TOPSHOT - This January 9, 2020, image obtained from the New South Wales Department of Planning, Industry and Environment shows…
A firefighter rappels into a gorge in the Blue Mountains of Australia, as a crew tries to save Wollemi Pines, in this image obtained from the New South Wales Department of Planning, Industry and Environment, Jan. 9, 2020.

SYDNEY - An ancient and rare species of tree has been saved from Australia's bush fires by a specialist team of firefighters.  

Australia's Wollemi pines survived the dinosaurs, and were protected from huge blazes near Sydney by water-bombing aircraft and specialist firefighters, who were winched into a narrow gorge by helicopter.  

"It was a military-style operation," said Matt Kean, the New South Wales environment minister. "We had fire retardant, irrigation systems. We winched staff into the area to make sure that we were doing everything we could to protect the trees, and fortunately it paid off.

"These trees can be found nowhere else in the world. In fact, there are only 200 left on the planet, so we needed to do everything we could to protect them and ensure they were able to survive into the future," he added.

An aerial view of Wollemi National Park where endangered Wollemi Pines are being protected from bush fires by a specialist team of remote-area firefighters and parks staff at New South Wales, Australia, mid-January 2020.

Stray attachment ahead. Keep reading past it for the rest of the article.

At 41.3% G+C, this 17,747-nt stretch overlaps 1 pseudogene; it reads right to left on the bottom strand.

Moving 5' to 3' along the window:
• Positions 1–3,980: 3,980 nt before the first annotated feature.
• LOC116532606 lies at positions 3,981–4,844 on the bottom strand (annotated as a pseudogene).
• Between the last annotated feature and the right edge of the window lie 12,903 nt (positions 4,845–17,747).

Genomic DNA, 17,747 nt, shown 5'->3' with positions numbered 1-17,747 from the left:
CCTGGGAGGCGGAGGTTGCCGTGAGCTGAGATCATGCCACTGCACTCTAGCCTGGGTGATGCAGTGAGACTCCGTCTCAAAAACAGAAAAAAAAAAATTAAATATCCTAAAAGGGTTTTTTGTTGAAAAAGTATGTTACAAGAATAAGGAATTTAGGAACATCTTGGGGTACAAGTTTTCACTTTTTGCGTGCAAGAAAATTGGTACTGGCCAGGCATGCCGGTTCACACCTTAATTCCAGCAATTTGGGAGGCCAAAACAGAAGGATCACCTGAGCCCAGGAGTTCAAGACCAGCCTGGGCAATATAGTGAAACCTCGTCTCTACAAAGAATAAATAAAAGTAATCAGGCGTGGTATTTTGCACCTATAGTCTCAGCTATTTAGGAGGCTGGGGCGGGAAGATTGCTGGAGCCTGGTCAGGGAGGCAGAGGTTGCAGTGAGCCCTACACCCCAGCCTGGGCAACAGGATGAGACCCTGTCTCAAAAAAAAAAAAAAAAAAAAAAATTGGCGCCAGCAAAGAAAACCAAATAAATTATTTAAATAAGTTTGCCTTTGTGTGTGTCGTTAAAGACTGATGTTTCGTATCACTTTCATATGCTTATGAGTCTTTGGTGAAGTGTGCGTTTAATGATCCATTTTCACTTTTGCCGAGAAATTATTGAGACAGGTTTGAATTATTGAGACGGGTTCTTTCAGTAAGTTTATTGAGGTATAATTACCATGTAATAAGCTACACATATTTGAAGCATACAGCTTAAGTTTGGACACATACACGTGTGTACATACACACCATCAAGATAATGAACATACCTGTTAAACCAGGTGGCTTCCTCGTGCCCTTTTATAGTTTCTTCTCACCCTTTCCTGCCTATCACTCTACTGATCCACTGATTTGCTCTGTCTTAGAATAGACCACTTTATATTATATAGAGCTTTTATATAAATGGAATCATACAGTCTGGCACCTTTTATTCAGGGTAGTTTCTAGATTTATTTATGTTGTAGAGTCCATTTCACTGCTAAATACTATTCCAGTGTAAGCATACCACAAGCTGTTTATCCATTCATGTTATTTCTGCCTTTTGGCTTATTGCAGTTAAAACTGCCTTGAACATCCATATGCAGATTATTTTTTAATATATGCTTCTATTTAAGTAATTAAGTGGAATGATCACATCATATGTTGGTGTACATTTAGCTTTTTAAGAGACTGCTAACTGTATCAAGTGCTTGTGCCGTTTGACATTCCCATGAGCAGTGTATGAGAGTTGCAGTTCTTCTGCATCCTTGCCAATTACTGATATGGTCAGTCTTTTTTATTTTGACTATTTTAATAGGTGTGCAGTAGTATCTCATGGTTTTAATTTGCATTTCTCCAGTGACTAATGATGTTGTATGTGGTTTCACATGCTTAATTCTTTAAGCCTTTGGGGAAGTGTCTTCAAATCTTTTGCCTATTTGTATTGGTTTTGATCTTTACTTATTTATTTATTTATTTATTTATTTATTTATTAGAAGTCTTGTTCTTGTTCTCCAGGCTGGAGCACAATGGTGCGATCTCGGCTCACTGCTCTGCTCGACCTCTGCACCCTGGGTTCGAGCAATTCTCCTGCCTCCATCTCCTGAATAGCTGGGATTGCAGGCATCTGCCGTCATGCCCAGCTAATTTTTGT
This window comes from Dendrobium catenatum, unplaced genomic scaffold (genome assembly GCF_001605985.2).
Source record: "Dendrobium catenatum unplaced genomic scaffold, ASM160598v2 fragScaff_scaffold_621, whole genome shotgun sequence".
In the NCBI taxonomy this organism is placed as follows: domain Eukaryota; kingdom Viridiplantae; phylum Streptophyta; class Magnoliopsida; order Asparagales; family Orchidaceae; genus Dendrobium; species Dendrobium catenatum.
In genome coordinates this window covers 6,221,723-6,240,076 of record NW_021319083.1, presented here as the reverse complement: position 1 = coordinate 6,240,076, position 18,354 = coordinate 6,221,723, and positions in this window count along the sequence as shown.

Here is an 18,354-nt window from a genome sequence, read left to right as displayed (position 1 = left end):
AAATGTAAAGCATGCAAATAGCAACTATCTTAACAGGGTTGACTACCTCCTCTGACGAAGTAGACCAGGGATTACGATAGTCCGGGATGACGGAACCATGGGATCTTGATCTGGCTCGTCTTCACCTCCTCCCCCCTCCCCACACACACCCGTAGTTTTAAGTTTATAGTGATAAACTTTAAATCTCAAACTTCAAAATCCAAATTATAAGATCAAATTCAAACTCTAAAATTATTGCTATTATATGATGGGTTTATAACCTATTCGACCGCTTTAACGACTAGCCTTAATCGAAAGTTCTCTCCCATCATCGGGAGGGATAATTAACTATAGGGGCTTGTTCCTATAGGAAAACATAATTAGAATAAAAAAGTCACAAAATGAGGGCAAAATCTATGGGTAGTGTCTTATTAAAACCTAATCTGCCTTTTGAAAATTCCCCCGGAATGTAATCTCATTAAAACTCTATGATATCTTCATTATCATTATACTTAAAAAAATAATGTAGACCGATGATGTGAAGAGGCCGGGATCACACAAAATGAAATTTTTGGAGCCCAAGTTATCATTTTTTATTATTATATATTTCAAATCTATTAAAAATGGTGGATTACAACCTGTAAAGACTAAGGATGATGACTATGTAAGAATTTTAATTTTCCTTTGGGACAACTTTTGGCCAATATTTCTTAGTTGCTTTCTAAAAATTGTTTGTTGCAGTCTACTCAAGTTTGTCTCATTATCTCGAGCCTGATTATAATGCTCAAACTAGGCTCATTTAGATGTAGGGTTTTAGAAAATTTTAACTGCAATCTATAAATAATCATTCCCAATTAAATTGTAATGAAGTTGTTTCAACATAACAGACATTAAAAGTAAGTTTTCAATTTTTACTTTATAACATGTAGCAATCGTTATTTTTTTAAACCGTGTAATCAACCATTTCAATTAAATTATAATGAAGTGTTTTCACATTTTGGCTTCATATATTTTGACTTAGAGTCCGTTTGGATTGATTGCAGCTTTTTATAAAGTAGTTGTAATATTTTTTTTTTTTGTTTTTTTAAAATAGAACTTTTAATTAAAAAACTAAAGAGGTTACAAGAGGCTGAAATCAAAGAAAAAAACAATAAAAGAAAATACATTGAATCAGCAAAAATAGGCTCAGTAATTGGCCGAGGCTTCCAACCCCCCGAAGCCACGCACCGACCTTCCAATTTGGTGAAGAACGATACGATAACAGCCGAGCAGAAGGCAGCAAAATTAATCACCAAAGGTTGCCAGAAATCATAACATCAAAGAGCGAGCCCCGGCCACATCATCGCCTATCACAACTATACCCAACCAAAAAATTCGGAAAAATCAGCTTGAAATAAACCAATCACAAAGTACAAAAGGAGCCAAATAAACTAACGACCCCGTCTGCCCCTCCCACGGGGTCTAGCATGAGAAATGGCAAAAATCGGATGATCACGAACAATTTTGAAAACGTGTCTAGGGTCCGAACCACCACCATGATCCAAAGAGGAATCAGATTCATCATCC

The Wollemi National Park near Sydney is the only place in the world where these giant trees are found in the wild. Before 1994, they were thought to be extinct. Experts believe the pines are an invaluable link to Australia's prehistoric past, and have estimated the grove could be up to 200 million years old.

Their exact location is a secret because of fears that visitors could bring in pathogens that might cause disease. Some trees were charred by the flames, and a couple of trees were destroyed, but this rare species has survived Australia's bush fire crisis.

The fires have killed 29 people and an estimated one billion animals, as well as destroying hundreds of homes.

Heavy rain has fallen across southeastern Australia, offering some relief for fire crews battling dozens of blazes, but there are concerns the wet weather could cause landslides and flash flooding.
 

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